In my continuing quest for interesting autobiographies, I've discovered one that is surprisingly engaging. Don't get me wrong ~ I like Phil Collins as much as the next eighties MTV addict, but I wasn't sure his life story would be captivating, and more importantly, well written. I was wrong. I'm a patron of my local library Overdrive ~ sorry, Phil ~ it's not that I'm cheap; I'm just poor. I recently borrowed three autobiographies; one was semi-interesting; one was cringingly self-important, and then there was this one, Not Dead Yet.
Phil's writing style requires the reader to shift her conception of reading convention. The entire book is written in the present tense ~ "I stop in to see him"; "So I decide, what the hell". Honestly, though, it's a comfortable approach, once one adjusts to it. (I would never do it, but that's why I'm not a best-selling author, among other reasons.)
Truth be told, I skimmed through the obligatory childhood reminiscences. Rarely are those absorbing, but I understand one needs to begin somewhere. Quickly, however, the story took an interesting turn ~ Phil's pubescent career as a stage actor and his quest for a regular band gig. I learned about the early years of Genesis, of which I, admittedly knew next to nothing. I was happy to know that there never were any hard feelings between Phil and Peter Gabriel, who left the band of his own accord, which inadvertently allowed Phil to have a humongous career.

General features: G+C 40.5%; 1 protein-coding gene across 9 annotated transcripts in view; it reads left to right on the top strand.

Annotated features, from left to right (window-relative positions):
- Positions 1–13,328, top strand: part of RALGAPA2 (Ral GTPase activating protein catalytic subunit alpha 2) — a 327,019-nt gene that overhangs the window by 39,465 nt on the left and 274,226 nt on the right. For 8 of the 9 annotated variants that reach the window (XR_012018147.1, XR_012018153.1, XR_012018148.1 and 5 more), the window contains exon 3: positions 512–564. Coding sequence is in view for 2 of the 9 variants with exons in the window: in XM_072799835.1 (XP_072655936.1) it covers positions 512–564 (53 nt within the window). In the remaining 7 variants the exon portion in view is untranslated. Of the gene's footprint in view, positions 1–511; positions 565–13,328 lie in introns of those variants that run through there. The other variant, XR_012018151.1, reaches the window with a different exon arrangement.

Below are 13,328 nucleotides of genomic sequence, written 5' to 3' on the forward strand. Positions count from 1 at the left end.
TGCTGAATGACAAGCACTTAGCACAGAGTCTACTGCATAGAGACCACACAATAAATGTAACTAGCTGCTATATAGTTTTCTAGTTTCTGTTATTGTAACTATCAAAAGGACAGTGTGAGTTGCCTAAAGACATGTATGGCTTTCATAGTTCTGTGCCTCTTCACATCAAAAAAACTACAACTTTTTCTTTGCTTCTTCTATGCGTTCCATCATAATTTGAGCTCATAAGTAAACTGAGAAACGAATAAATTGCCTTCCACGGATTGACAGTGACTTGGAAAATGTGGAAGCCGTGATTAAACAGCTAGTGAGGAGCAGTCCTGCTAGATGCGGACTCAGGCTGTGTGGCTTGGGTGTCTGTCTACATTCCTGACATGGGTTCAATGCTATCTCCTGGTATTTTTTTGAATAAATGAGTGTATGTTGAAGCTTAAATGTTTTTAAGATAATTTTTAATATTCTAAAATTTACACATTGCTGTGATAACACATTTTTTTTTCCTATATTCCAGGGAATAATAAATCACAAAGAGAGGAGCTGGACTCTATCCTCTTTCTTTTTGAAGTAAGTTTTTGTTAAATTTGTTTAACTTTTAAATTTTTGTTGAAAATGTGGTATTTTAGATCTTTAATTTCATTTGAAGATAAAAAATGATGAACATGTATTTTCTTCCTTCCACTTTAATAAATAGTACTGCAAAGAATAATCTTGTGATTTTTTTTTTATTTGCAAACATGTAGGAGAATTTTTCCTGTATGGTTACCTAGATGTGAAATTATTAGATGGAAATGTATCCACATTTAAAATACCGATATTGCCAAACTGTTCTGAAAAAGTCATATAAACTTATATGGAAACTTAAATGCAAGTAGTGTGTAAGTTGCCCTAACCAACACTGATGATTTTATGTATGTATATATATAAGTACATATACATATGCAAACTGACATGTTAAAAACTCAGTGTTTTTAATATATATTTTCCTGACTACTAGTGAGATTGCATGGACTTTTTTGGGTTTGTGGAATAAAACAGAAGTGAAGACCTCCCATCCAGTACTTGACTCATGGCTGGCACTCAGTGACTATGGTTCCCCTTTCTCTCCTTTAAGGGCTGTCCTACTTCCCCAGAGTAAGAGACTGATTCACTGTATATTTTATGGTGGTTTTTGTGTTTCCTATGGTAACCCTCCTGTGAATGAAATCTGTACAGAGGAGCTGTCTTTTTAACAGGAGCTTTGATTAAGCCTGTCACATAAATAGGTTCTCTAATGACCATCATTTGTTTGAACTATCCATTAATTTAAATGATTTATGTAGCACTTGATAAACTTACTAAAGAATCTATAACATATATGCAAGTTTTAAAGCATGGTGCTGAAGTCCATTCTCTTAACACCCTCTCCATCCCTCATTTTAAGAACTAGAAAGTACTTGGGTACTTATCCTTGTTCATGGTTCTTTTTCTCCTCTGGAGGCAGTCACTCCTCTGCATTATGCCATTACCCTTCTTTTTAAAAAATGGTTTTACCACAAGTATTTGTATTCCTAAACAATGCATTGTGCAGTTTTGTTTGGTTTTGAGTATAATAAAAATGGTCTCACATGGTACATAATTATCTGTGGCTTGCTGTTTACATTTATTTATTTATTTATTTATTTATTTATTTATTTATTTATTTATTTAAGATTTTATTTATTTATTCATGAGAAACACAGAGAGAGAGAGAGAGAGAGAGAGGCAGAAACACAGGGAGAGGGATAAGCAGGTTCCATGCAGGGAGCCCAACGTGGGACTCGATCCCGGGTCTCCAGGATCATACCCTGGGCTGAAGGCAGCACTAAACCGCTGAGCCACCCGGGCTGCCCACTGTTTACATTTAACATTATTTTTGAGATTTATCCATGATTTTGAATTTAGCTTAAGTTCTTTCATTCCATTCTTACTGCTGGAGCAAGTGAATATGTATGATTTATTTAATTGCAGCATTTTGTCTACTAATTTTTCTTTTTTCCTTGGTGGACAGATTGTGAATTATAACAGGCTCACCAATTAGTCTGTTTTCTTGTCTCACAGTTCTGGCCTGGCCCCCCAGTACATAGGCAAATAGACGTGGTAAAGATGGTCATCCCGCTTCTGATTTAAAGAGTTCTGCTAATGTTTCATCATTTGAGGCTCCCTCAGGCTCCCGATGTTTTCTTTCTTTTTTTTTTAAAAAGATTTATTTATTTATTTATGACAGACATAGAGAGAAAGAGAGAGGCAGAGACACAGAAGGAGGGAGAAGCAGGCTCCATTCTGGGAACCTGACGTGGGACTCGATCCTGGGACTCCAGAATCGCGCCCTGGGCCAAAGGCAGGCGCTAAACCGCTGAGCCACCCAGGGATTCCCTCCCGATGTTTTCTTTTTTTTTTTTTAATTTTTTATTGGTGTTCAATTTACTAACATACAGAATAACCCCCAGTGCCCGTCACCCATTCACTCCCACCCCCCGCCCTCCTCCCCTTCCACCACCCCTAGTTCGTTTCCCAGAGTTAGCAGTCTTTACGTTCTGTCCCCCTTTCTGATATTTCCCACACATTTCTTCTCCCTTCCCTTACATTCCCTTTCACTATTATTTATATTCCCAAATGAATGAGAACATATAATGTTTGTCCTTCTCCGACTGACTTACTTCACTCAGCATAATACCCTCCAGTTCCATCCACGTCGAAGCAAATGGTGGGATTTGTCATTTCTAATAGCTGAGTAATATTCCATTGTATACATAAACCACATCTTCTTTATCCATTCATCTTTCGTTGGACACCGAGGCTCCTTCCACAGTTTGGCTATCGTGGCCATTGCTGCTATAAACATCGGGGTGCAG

I liked reading about Phil noodling around in his home studio, sadly alone after his wife took the kids and moved to Vancouver, pouring out his feelings in scraps of songs; and not understanding that what he was writing would amount to the exact opposite of nothing. How he has no memory of not sharing "In The Air Tonight" with his Genesis band members, but maybe, subconsciously, realizing this was something special. I've written one or two like that ~ songs that are so close to my heart that I am loathe to let anyone else hear them.
And that he considered "Against All Odds" to be a "B" side.
Throughout his memoir, Phil is unceasingly modest; self-deprecating. That's refreshing. I'm used to reading artists' convenient recitations of how awesome they always were. Phil's insecurities are humanly relatable.
Unlike with many artists' memoirs, I came away liking Phil Collins a ton more than I ever did before.
Like Phil says in the book, "Ba-DUM-Ba-Da-DUM!
Sting and Peter Gabriel sang backing vocals on this one:
The "B Side":
As an MTV-watcher, none of Phil Collins' singles takes me back to the eighties as much as this next one. I remember seeing Dwight Yoakam on David Letterman's show being interviewed right after he performed "Fast As You" and Dave asked him about the last line in the song, "Ahhh, Sue-ssie!". Dwight said he'd gotten the idea from this song:
More Phil, with Genesis:
Summing up, Phil Collins is awesome....and a cutie, too.
Buy (or borrow) this memoir. You'll like it.
And, oh, by the way, Peter Gabriel didn't do too badly for himself after leaving Genesis. He did, after all, have the best music video of all time:
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